Hockensmith v. UIAB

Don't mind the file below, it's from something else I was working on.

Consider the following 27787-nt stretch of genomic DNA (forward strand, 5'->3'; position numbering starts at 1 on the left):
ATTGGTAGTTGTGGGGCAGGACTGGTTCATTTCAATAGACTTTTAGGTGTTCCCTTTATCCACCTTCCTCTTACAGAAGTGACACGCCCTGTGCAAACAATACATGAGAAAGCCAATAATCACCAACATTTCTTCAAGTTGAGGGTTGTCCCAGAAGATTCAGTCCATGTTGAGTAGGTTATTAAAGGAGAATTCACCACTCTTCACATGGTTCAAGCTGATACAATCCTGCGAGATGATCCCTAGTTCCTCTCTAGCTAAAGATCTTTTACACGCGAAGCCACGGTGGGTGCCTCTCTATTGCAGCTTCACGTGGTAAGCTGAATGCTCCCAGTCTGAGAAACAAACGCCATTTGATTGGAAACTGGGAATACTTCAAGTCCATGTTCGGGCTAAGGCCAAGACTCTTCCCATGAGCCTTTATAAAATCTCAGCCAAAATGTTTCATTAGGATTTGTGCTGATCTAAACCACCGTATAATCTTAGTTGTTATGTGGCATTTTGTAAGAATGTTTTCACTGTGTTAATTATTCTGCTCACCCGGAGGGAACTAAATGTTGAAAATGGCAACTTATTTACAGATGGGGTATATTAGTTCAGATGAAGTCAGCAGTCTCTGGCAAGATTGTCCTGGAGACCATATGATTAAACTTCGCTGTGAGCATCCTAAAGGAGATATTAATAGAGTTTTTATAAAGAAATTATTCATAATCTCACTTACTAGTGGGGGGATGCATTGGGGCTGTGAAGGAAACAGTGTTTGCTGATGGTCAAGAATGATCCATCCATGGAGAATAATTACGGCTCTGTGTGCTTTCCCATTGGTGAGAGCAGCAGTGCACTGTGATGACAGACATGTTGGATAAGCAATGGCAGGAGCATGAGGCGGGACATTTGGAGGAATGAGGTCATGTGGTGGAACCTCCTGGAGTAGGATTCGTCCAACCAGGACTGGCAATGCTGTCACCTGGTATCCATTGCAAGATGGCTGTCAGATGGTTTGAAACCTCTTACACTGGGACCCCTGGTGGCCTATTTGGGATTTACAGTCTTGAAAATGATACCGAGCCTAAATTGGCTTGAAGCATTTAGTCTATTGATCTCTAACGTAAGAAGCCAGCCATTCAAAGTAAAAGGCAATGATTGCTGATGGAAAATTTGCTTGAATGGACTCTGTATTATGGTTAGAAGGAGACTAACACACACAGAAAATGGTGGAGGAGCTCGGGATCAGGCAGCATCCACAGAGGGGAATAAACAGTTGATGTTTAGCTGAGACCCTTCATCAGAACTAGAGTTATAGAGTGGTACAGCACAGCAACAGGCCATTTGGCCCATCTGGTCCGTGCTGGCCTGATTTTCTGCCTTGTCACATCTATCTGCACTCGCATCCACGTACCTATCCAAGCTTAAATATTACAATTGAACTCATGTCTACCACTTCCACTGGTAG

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IN THE SUPREME COURT OF THE STATE OF DELAWARE DANA L. HOCKENSMITH, Appellant Below, Appellant, v. UNEMPLOYMENT INSURANCE APPEAL BOARD, Appellee Below, Appellee. § § § § § § § § § § § § No. 159, 2016 Court Below—Superior Court of the State of Delaware C.A. Nos. 15A-09-002 15A-09-003 15A-09-004 Submitted: August 5, 2016 Decided: October 10, 2016 Before HOLLAND, VALIHURA and VAUGHN, Justices. ORDER This 10th day of October 2016, it appears to the Court that: (1) The appellant, Dana L. Hockensmith, filed for unemployment insurance benefits from the Department of Labor’s Division of Unemployment Insurance, when her employer, Oakcrest Furniture, reduced her hours. Hockensmith received unemployment benefits for the period of time from April 6, 2013 through January 11, 2014. (2) Following a wage audit investigation, the Division of Unemployment Insurance determined that, for the same period of time she received unemployment benefits, Hockensmith also earned wages working as an in-home care provider for JEVS Supports Independence, and that she did not report those wages to the Division as required. As a result, the Division issued a decision on January 16, 2014, finding that Hockensmith had underreported her wages and that, under 19 Del. C. § 3314(6), she was disqualified from receiving benefits for one year, from April 6, 2013 until April 5, 2014 (hereinafter “the Disqualification Decision”).1 (3) Hockensmith appealed the Disqualification Decision to an Appeals Referee. The Appeals Referee dismissed Hockensmith’s appeal as having been untimely filed. When Hockensmith appealed the dismissal, the Unemployment Insurance Appeal Board affirmed the Appeals Referee’s decision, and the Superior Court affirmed the Board’s decision.2 Hockensmith then filed an appeal from the Superior Court’s decision to this Court. By Order dated December 11, 2014, her appeal was dismissed as untimely filed.3 (4) Under 19 Del. C. § 3325, when there has been an overpayment of benefits due to a disqualification, the Division can seek recoupment of the benefits overpaid to the claimant.4 In this case, following its Disqualification Decision, the 1 19 Del. C. § 3314(6) (Supp. 2016). 2 Hockensmith v. Unemployment Ins. Appeal Bd., 2014 WL 4686692 (Del. Super. Sept. 17, 2014). 3 Hockensmith v. Unemployment Ins. Appeal Bd., 2014 WL 7041108 (Del. Dec. 11, 2014). 4 19 Del. C. § 3325 (Supp. 2016). Bradfield v. Unemployment Ins. Appeal Bd., 2012 WL 3776670, at *2 (Del. Aug. 31, 2012) (“Only after the [disqualification] determination becomes final can the [Division] issue ‘overpayment determinations’ seeking recoupment of specific amounts.”) (citing 19 Del. C. § 3325)). 2 Division issued three decisions in April and May 2014, establishing the amount of unemployment benefits that Hockensmith must repay (hereinafter “the Overpayment Decisions”).5 Hockensmith appealed each of the Overpayment Decisions to an Appeals Referee and then to the Board, arguing at both levels and in all three appeals that the Disqualification Decision was issued in error. Hockensmith contended that her failure to report her wages from JEVS Supports Independence was the Division’s fault because she had relied on a Division employee’s assurance that she did not have to report those wages. When Hockensmith was unsuccessful in her appeals before the Appeals Referee and the Board, she appealed to the Superior Court. On March 11, 2016, the Superior Court issued a consolidated decision affirming the Board’s decisions.6 This appeal followed. (5) In her opening and reply briefs on appeal, Hockensmith continues to assail the Disqualification Decision, arguing that she should not have to repay any of the unemployment benefits from which she was disqualified because of the misinformation she allegedly received from a Division employee. On appeal from 5 The first determination, dated April 15, 2014, established an overpayment of $2,970.00 for the period of time April 6, 2013 to November 16, 2013. The second and third determinations, both dated May 8, 2014, established overpayments of $660.00 and $1,980.00 for the periods of time November 23, 2013 to November 30, 2013 and December 7, 2013 to January 11, 2014. 6 Hockensmith v. Unemployment Ins. Appeal Bd., 2016 WL 2620642 (Del. Super. Mar. 11, 2016). 3 the Superior Court's affirmance of a Board decision, this Court's review is limited to determining whether the Board's conclusions are supported by substantial evidence and are free from legal error.7 (6) In this case, having carefully reviewed the record, including the transcripts of the three Board hearings, and the parties’ briefs on appeal, the Court concludes that the Board’s decisions were supported by substantial evidence and are free from legal error. As the Superior Court explained in its March 11 order, Hockensmith cannot attack the Disqualification Decision in her appeal from the Overpayment Decisions. Hockensmith’s remedy from the Disqualification Decision was limited to her prior appeal from that decision in this Court.8 Hockensmith pursued her appeal to its conclusion, albeit without success.9 The only issues in this appeal are whether Hockensmith received notice of the Overpayment Decisions and whether the overpayment amounts were calculated correctly.10 (7) Hockensmith does not dispute that she received notice of the Overpayment Decisions, and she does not claim that overpayment amounts were 7 Roshon v. Appoquinimink Sch. Dist., 2010 WL 3855179 (Del. Oct. 4, 2010) (quoting Unemployment Ins. Appeal Bd. v. Duncan, 337 A.2d 308, 309 (Del. 1975)). 8 See Kopicko v. State, 2004 WL 1427077 (Del. May 28, 2004) (holding that appellant had “no further right of action” after exhausting administrative remedy provided by statute). 9 Supra note 3. 10 Schaefer v. Butzke, 1997 WL 33098 (Del. Jan. 2, 1997). 4 calculated incorrectly. Under these circumstances, the Court concludes that the Superior Court’s order of March 11, 2016 must be affirmed. NOW, THEREFORE, IT IS ORDERED that the judgment of the Superior Court is AFFIRMED. BY THE COURT: /s/ Karen L. Valihura Justice 5